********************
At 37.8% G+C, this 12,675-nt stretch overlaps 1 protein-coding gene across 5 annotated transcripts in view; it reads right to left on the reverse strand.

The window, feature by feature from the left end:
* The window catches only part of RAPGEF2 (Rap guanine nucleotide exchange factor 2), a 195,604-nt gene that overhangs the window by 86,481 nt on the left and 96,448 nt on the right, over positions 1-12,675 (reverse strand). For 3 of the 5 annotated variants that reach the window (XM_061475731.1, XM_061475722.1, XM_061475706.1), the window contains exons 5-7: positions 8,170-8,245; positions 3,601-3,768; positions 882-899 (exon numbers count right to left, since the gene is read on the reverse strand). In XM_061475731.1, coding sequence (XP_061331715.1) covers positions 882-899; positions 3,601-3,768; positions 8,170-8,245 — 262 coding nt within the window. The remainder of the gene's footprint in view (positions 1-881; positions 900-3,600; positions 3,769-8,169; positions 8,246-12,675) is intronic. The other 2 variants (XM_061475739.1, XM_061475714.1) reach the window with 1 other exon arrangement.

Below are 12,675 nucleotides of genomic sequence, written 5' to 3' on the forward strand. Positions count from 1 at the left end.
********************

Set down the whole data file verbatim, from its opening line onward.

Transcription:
At 37.8% G+C, this 12,675-nt stretch overlaps 1 protein-coding gene across 5 annotated transcripts in view; it reads right to left on the reverse strand.

The window, feature by feature from the left end:
* The window catches only part of RAPGEF2 (Rap guanine nucleotide exchange factor 2), a 195,604-nt gene that overhangs the window by 86,481 nt on the left and 96,448 nt on the right, over positions 1-12,675 (reverse strand). For 3 of the 5 annotated variants that reach the window (XM_061475731.1, XM_061475722.1, XM_061475706.1), the window contains exons 5-7: positions 8,170-8,245; positions 3,601-3,768; positions 882-899 (exon numbers count right to left, since the gene is read on the reverse strand). In XM_061475731.1, coding sequence (XP_061331715.1) covers positions 882-899; positions 3,601-3,768; positions 8,170-8,245 — 262 coding nt within the window. The remainder of the gene's footprint in view (positions 1-881; positions 900-3,600; positions 3,769-8,169; positions 8,246-12,675) is intronic. The other 2 variants (XM_061475739.1, XM_061475714.1) reach the window with 1 other exon arrangement.

Below are 12,675 nucleotides of genomic sequence, written 5' to 3' on the forward strand. Positions count from 1 at the left end.